Jill was peering over my shoulder through the door beside the stage. I could feel her body shaking with laughter.

"This isn’t funny," I said grimly. "Ben could write better dialogue than this. If he could write."

"You’re on," she hissed, and she gave me a shove in the back.

I reluctantly trudged onto the stage. I could feel sweat trickling down my back. I definitely wasn’t cut out for this acting stuff. The lights were bright in my eyes, which made it difficult to make out the faces of the audience. They were just shadowy figures. I wondered if they were all as appalled and disgusted as I was.

"Good morning, my precious darling," boomed Svetlana, advancing on me.

I sidled warily around her, trying to keep one eye on her while reading the stupid script at the same time. "Uh, I’m off to work, my dear." What insane person wrote this tripe? "Um, I’ll be working late, so don’t wait up for me." Well, thank God for that! "You can dream of me while you sleep." What a nauseating thought.

"I would stay up with the moon for you, heart of my heart," blared Svetlana. Then she whispered in what she mistakenly assumed was a voice that only I could hear, "Kiss me now. With vigor, yes? It will add to the reality of our performance."

"What?" I hissed. "Are you crazy? I’m not kissing you! Stick to the script!"

She advanced on me like the Soviet army advancing on Poland. "Kiss me now, my dearest!"

"Hell, no!" I yelped, backpedaling away. "I mean, I must leave now or I’ll miss my train!"

"Get back on script!" Maurice whispered angrily.

"Uh, I’m off to sell some Frigidaires," I said, quickly turning the page. "And perhaps a few expensive icemakers. It is strange that I find fulfillment in selling appliances that are cold and frigid. Do not pine for me." I felt a wave of nausea sweep over me as I read those words. It was worse than digesting bad pork. "No, do not pine, my sweetling."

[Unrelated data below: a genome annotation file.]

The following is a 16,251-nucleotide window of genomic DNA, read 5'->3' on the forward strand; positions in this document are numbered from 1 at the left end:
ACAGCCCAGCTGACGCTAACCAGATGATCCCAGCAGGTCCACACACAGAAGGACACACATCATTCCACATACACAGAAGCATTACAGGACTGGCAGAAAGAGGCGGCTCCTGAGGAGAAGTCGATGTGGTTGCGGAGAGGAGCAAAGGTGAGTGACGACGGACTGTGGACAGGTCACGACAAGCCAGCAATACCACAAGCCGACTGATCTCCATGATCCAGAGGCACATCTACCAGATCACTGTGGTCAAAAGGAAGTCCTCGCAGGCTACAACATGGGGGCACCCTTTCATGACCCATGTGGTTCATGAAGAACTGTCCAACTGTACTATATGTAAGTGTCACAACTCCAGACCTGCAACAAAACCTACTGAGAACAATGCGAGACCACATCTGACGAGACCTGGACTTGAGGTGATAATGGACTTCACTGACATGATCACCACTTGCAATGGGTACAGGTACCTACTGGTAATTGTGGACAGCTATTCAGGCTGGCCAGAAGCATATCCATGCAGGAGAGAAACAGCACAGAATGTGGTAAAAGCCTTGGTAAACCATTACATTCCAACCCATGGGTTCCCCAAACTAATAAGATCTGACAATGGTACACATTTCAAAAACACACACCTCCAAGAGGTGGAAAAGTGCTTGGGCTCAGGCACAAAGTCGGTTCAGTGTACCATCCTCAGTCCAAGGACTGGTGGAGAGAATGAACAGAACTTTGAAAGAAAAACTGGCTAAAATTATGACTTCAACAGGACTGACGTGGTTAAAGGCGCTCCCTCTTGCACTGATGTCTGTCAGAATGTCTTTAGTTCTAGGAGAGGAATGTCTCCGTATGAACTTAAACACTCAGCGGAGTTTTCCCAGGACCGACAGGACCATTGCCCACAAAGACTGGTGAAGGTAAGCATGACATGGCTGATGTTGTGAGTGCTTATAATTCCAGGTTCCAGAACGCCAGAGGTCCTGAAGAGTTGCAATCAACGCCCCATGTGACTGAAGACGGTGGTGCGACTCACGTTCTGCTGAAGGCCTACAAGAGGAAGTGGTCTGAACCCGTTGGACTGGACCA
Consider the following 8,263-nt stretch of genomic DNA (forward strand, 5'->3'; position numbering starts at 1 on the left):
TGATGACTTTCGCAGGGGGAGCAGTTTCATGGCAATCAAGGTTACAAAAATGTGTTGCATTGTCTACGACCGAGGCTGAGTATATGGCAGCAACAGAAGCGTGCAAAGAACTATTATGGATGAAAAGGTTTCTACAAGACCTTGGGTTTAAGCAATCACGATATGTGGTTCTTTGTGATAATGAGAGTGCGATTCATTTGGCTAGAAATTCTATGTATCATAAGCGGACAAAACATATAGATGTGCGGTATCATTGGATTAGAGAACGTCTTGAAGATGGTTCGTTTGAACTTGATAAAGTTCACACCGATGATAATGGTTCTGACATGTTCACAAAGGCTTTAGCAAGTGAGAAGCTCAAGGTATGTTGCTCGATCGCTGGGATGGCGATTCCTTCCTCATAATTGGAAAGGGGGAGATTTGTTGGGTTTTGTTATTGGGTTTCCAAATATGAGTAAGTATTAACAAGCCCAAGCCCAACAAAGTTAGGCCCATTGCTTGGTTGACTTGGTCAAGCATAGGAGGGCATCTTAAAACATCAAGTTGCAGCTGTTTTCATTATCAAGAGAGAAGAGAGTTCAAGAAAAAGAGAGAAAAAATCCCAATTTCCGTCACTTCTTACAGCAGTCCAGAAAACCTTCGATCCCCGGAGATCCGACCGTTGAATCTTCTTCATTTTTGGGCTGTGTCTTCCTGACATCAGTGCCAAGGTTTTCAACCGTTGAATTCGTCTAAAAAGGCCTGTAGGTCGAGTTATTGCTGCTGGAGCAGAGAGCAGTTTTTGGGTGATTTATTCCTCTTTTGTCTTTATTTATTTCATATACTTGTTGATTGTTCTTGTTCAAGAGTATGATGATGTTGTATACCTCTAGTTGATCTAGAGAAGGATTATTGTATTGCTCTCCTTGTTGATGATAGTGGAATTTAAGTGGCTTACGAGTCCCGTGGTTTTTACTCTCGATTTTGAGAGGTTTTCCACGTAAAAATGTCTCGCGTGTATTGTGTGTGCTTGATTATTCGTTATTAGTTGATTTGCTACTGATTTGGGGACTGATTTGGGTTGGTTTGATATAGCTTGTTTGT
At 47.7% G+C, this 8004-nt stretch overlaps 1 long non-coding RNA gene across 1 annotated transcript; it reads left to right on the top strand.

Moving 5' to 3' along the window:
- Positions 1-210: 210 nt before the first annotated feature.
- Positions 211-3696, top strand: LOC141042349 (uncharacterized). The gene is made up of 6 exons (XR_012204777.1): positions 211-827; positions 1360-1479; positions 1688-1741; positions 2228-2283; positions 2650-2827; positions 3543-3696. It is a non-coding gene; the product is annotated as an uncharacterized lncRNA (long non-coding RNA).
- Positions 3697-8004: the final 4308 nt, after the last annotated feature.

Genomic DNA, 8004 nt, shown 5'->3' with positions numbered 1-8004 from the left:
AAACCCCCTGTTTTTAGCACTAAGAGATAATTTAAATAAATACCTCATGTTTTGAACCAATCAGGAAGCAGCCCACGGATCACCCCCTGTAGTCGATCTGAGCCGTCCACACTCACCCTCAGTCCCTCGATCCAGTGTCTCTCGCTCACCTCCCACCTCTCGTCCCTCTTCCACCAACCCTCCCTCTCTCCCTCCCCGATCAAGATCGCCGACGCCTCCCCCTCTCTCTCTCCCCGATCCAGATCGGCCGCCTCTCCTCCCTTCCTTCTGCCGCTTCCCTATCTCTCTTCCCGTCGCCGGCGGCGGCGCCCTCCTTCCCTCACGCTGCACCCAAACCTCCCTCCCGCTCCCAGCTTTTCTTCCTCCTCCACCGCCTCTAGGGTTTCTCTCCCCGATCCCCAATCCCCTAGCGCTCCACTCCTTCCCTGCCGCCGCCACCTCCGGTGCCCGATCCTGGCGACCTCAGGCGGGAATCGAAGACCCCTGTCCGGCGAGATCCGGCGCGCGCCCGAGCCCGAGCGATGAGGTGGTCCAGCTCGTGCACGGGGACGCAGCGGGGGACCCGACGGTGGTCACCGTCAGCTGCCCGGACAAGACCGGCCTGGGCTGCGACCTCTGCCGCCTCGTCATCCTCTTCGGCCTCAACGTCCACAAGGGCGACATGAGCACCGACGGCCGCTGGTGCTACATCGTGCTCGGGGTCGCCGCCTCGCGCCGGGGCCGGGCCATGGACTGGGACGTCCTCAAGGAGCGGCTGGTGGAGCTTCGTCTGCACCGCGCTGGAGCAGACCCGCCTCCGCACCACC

I double-checked the line in the script as I stomped off the stage. Could someone with a brain actually have written that line? What kind of demented sap would call his wife a sweetling?

"And thus, the day grows colder," said Maurice, reading somewhat hurriedly from his script. "But nowhere is it colder than in the frozen, icy hearts of the Winters, husband and wife."

"My heart is cold," bellowed Svetlana. She slapped one enormous hand onto her even more enormous bosom and sighed like a walrus with indigestion. "I need a fire, a fire in my soul to warm my chill, firm limbs, to warm my frozen bed. George! George! Remember me when you sell your Frigidaires, when your slender, lissome fingers caress your costly icemakers!"

I’m afraid the play didn’t improve from there. To make matters worse, my wife was giggling like a schoolgirl backstage. She was laughing so hard that tears were rolling down her face.

"It isn’t funny at all," I said coldly. "I consider you completely responsible for this."

"Shh!" said one of the other actors. "It’s getting really good out there. Listen to her! What a great line! ‘The glacier in my heart can only be warmed by the slow, persistent passage of the rough, heavy rocks and boulders of your love, wearing away my surface. . .’ oh, that gets me right here."

"Yeah, me too," I said. "Right where my stomach acid is bubbling up."

"Harriet’s on!" hissed my wife.

Harriet marched out on stage, script in hand.

"Ah, Ms. Winter," she said, her voice grim and disapproving. "I received your urgent, tearful message. How are you feeling today?"

"Thank you for coming, Dr. Schwartz," said Svetlana. "I realize psychologists such as yourself do not normally make house calls, but this is a dire emergency."

"What seems to be the problem? Is there a man involved, such as your husband, your father, or perhaps the mailman?"

"Alas," said Svetlana, "my husband is no longer interested in marital intimacy of the physical kind."

"It is because he is a man," said Harriet angrily. "All men should be incarcerated in maximum security–"

"Stick to the script!" hissed Maurice from the other side of the stage.

"The script is fatally flawed," snapped Harriet. "The writer, who is a man, I might point out, should’ve had her leave her louse of a husband and either move in with an understanding woman, such as myself, or join a–"

"At that moment," said Maurice, reading from the script and half-shouting in order to drown out Harriet, "flush with success from having sold seven Frigidaires in the space of two hours, George Winter returns home to share the good news with his wife. With the commissions from his sales, they can now afford the honeymoon they never had twenty-three years ago."